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Controller of Estate Duty Vs. Sashikant S. Kalghatgi - Court Judgment

LegalCrystal Citation
SubjectDirect Taxation
CourtKarnataka High Court
Decided On
Case NumberT.R.C. No. 4 of 1972
Judge
Reported inILR1974KAR293; [1977]106ITR890(KAR); [1977]106ITR890(Karn); 1974(2)KarLJ4
ActsEstate Duty Act, 1953 - Sections 2(15), 9 and 27
AppellantController of Estate Duty
RespondentSashikant S. Kalghatgi
Appellant AdvocateS.R. Rajasekhara Murthy, Adv.
Respondent AdvocateG. Sarangan, Adv.
Excerpt:
.....by which joint enjoyment is transformed into an enjoyment in severally. jai gopal mehra [fb] related to a case of a relinquishment of his interest by a coparcener and is clearly distinguishable as in such a case there is no partition of a hindu undivided family and the undivided family continues, only the member relinquishing his interest going out of the family and his interest would be extinguished and the benefit would go to the other members of the continuing family......49,545 assessed as property passing on the death in terms of explanation 2 to section 2(15) of the estate duty act, 1953, was not includible in the taxable estate of the deceased and that there was neither a gift nor disposition or transfer when the deceased got an unequal share than what he would have received as his rightful share when the family arrangement was effected on october 16, 1964 ?'2. the proceedings relate to the assessment to estate duty consequent on the death of shantaram shankar kalghatgi, who passed away on 21st october, 1964. he was a karta of a hindu undivided family and in that capacity was a partner in certain firms and the income therefrom was being assessed to income-tax in that status. by means of a family arrangement evidenced by a deed dated 16th october,.....
Judgment:

Srinivasa Iyengar, J.

1. The Income-tax Appellate Tribunal, Bangalore Bench, has stated a case and referred the following question of law, under Section 64(1) of the Estate Duty Act, 1953, for the opinion of this court:

'Whether, on the facts and in the circumstances of the case, it has been rightly held that the sum of Rs. 49,545 assessed as property passing on the death in terms of Explanation 2 to Section 2(15) of the Estate Duty Act, 1953, was not includible in the taxable estate of the deceased and that there was neither a gift nor disposition or transfer when the deceased got an unequal share than what he would have received as his rightful share when the family arrangement was effected on October 16, 1964 ?'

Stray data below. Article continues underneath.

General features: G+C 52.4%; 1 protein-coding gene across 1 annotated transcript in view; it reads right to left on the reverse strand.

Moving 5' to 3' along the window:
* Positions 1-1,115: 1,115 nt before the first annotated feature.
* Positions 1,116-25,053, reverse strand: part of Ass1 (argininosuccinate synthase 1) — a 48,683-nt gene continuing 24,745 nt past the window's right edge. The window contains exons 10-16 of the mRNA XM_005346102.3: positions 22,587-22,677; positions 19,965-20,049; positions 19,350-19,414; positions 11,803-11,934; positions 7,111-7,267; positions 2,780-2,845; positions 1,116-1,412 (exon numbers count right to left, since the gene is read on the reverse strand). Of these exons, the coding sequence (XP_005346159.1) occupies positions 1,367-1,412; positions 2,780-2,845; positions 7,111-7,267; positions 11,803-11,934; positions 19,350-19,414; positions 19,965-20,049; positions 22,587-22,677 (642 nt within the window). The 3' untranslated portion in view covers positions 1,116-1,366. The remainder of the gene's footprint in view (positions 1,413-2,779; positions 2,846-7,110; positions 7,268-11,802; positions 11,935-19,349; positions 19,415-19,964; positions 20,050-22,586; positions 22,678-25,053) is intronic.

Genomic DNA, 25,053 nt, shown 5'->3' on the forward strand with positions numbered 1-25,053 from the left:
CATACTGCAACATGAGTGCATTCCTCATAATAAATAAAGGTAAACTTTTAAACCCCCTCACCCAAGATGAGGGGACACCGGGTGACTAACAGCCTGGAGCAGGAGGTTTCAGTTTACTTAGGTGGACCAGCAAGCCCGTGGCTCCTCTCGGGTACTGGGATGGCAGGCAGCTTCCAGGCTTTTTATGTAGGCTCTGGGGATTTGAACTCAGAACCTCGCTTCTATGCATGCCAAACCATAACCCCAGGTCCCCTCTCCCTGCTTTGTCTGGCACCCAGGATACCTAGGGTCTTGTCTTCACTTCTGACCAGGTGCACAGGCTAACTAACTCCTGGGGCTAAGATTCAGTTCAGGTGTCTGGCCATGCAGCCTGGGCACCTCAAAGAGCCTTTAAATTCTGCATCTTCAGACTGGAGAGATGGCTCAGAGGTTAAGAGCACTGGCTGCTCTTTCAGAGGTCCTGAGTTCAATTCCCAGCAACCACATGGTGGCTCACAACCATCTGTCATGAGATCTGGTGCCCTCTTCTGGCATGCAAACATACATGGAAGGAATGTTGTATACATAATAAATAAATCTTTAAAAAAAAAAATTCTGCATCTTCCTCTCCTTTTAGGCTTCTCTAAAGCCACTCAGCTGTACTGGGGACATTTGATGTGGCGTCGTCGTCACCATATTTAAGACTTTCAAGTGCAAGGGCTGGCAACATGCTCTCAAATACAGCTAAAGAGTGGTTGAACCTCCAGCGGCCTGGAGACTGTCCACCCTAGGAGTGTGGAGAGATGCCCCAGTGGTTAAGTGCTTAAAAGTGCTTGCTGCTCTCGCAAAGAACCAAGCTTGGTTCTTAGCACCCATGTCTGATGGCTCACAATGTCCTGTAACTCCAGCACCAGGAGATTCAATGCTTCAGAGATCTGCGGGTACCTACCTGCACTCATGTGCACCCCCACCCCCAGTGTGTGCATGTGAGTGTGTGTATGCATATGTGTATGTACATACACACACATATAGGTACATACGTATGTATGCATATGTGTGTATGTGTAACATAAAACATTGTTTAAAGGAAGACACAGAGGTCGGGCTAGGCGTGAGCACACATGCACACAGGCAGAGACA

2. The proceedings relate to the assessment to estate duty consequent on the death of Shantaram Shankar Kalghatgi, who passed away on 21st October, 1964. He was a karta of a Hindu undivided family and in that capacity was a partner in certain firms and the income therefrom was being assessed to income-tax in that status. By means of a family arrangement evidenced by a deed dated 16th October, 1964, he effected a partition of the interest of the Hindu undivided family in the said firms among themembers of the Hindu undivided family consisting of himself, his wife and two sons, after making provision for his unmarried daughters. The Assistant Controller of Estate Duty held that the deceased got an unequal share as the value of the assets allotted to him was less than what he would have been entitled to if they had been divided equally. In the deed of family arrangement the entire assets to be divided was valued at Rs. 2,77,523.26. An amount aggregating to Rs. 70,000 was allotted to the wife and daughters. Out of the balance the two sons were allotted Rs. 90,000 each and Rs. 27,572.26 was allotted to the deceased. The Assistant Controller estimated the net value of the assets at Rs. 3,17,025 and on the basis that the 1/4th share of the deceased would be Rs. 79,256 and he had got only Rs. 29,711 (including the share of goodwill in a firm) determined the deficit at Rs. 49,545. He held that this was the value of the interest relinquished at the expense of the deceased within the meaning of Explanation 2 to Section 2(15) of the Act and included the same in the taxable estate under Section 9.